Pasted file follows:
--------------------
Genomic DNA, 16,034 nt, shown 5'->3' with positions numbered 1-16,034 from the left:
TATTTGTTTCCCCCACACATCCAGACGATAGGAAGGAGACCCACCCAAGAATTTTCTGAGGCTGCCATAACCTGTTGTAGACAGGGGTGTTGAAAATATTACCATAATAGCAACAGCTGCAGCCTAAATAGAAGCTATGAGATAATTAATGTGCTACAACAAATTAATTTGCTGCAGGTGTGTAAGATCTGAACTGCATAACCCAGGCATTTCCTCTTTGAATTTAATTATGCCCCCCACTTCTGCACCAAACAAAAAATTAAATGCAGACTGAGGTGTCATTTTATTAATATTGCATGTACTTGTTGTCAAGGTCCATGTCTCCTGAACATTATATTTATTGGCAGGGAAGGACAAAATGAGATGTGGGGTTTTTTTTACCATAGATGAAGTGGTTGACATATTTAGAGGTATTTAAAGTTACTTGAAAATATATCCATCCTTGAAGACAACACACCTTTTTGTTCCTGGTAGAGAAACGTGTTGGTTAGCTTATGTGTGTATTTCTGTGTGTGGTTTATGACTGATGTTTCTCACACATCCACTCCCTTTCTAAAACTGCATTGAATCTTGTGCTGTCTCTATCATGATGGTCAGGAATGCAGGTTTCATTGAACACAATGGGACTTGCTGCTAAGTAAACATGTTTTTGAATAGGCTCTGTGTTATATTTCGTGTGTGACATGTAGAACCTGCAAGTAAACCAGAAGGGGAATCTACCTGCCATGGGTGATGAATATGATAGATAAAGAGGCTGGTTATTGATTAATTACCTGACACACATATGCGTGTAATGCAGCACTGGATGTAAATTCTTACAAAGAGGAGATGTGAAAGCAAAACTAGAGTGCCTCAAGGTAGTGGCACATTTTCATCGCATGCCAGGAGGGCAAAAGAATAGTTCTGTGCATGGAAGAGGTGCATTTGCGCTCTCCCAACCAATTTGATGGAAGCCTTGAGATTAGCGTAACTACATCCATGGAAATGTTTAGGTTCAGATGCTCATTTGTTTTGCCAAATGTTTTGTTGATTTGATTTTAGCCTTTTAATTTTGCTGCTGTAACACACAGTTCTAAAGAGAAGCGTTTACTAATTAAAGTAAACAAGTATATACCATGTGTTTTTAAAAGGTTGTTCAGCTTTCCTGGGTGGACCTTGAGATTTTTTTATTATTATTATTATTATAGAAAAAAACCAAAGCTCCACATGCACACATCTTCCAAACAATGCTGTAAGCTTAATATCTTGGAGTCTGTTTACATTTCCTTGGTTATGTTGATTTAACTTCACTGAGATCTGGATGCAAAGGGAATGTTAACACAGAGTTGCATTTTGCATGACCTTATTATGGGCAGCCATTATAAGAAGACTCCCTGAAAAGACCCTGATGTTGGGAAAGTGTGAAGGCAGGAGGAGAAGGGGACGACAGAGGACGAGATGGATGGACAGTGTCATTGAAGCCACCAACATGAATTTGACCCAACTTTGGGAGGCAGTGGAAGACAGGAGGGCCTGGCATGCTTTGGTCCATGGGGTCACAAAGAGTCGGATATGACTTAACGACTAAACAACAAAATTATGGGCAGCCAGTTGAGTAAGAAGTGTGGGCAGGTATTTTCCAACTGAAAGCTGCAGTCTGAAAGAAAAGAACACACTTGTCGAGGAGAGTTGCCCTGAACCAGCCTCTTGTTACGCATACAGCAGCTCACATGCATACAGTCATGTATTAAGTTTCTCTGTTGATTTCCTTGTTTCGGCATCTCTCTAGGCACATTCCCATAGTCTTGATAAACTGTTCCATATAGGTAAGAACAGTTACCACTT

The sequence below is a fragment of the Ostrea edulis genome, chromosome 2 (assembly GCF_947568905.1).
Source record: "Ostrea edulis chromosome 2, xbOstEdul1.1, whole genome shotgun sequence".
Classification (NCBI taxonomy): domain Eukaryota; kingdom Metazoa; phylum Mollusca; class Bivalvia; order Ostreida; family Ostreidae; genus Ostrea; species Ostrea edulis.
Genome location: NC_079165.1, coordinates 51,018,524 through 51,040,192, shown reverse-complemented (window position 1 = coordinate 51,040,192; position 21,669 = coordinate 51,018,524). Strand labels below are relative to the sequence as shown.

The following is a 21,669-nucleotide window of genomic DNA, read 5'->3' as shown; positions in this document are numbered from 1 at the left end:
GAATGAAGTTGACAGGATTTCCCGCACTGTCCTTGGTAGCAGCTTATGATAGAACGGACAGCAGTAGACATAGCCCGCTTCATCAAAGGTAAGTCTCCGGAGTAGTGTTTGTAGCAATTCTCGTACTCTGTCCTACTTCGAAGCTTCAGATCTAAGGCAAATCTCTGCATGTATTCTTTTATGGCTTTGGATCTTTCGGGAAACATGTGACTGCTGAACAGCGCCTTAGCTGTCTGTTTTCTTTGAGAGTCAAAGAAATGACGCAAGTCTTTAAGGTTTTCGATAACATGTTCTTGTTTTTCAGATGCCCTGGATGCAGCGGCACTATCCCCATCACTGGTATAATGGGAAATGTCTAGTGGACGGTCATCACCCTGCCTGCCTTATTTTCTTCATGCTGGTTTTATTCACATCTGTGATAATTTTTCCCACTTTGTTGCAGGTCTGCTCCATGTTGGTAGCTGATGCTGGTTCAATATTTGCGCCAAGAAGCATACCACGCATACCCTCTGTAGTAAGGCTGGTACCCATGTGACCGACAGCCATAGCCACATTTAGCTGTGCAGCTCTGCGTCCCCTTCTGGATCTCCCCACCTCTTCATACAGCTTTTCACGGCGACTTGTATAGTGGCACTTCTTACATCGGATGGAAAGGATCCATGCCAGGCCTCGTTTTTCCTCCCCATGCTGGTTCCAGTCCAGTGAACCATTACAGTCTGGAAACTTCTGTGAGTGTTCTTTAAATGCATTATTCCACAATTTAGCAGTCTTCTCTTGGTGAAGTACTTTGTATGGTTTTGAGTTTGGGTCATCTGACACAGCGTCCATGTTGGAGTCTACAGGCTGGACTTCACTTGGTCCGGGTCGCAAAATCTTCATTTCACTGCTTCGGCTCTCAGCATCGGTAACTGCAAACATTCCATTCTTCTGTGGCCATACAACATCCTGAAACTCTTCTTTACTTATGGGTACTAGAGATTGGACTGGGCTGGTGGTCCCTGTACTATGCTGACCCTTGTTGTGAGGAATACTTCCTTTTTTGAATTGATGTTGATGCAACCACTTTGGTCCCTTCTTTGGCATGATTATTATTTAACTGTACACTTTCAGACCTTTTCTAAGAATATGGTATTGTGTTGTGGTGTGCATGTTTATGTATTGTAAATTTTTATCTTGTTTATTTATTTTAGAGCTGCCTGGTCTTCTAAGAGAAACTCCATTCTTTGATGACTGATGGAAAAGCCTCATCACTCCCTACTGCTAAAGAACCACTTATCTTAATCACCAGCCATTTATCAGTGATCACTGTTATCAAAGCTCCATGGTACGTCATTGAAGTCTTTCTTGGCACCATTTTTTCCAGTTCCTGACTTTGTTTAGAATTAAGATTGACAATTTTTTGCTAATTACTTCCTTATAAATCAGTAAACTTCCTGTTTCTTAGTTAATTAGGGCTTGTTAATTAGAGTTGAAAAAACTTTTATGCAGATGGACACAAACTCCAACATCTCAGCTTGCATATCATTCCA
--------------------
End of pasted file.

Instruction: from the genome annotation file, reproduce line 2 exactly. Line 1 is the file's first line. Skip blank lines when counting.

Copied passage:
TATTTGTTTCCCCCACACATCCAGACGATAGGAAGGAGACCCACCCAAGAATTTTCTGAGGCTGCCATAACCTGTTGTAGACAGGGGTGTTGAAAATATTACCATAATAGCAACAGCTGCAGCCTAAATAGAAGCTATGAGATAATTAATGTGCTACAACAAATTAATTTGCTGCAGGTGTGTAAGATCTGAACTGCATAACCCAGGCATTTCCTCTTTGAATTTAATTATGCCCCCCACTTCTGCACCAAACAAAAAATTAAATGCAGACTGAGGTGTCATTTTATTAATATTGCATGTACTTGTTGTCAAGGTCCATGTCTCCTGAACATTATATTTATTGGCAGGGAAGGACAAAATGAGATGTGGGGTTTTTTTTACCATAGATGAAGTGGTTGACATATTTAGAGGTATTTAAAGTTACTTGAAAATATATCCATCCTTGAAGACAACACACCTTTTTGTTCCTGGTAGAGAAACGTGTTGGTTAGCTTATGTGTGTATTTCTGTGTGTGGTTTATGACTGATGTTTCTCACACATCCACTCCCTTTCTAAAACTGCATTGAATCTTGTGCTGTCTCTATCATGATGGTCAGGAATGCAGGTTTCATTGAACACAATGGGACTTGCTGCTAAGTAAACATGTTTTTGAATAGGCTCTGTGTTATATTTCGTGTGTGACATGTAGAACCTGCAAGTAAACCAGAAGGGGAATCTACCTGCCATGGGTGATGAATATGATAGATAAAGAGGCTGGTTATTGATTAATTACCTGACACACATATGCGTGTAATGCAGCACTGGATGTAAATTCTTACAAAGAGGAGATGTGAAAGCAAAACTAGAGTGCCTCAAGGTAGTGGCACATTTTCATCGCATGCCAGGAGGGCAAAAGAATAGTTCTGTGCATGGAAGAGGTGCATTTGCGCTCTCCCAACCAATTTGATGGAAGCCTTGAGATTAGCGTAACTACATCCATGGAAATGTTTAGGTTCAGATGCTCATTTGTTTTGCCAAATGTTTTGTTGATTTGATTTTAGCCTTTTAATTTTGCTGCTGTAACACACAGTTCTAAAGAGAAGCGTTTACTAATTAAAGTAAACAAGTATATACCATGTGTTTTTAAAAGGTTGTTCAGCTTTCCTGGGTGGACCTTGAGATTTTTTTATTATTATTATTATTATAGAAAAAAACCAAAGCTCCACATGCACACATCTTCCAAACAATGCTGTAAGCTTAATATCTTGGAGTCTGTTTACATTTCCTTGGTTATGTTGATTTAACTTCACTGAGATCTGGATGCAAAGGGAATGTTAACACAGAGTTGCATTTTGCATGACCTTATTATGGGCAGCCATTATAAGAAGACTCCCTGAAAAGACCCTGATGTTGGGAAAGTGTGAAGGCAGGAGGAGAAGGGGACGACAGAGGACGAGATGGATGGACAGTGTCATTGAAGCCACCAACATGAATTTGACCCAACTTTGGGAGGCAGTGGAAGACAGGAGGGCCTGGCATGCTTTGGTCCATGGGGTCACAAAGAGTCGGATATGACTTAACGACTAAACAACAAAATTATGGGCAGCCAGTTGAGTAAGAAGTGTGGGCAGGTATTTTCCAACTGAAAGCTGCAGTCTGAAAGAAAAGAACACACTTGTCGAGGAGAGTTGCCCTGAACCAGCCTCTTGTTACGCATACAGCAGCTCACATGCATACAGTCATGTATTAAGTTTCTCTGTTGATTTCCTTGTTTCGGCATCTCTCTAGGCACATTCCCATAGTCTTGATAAACTGTTCCATATAGGTAAGAACAGTTACCACTT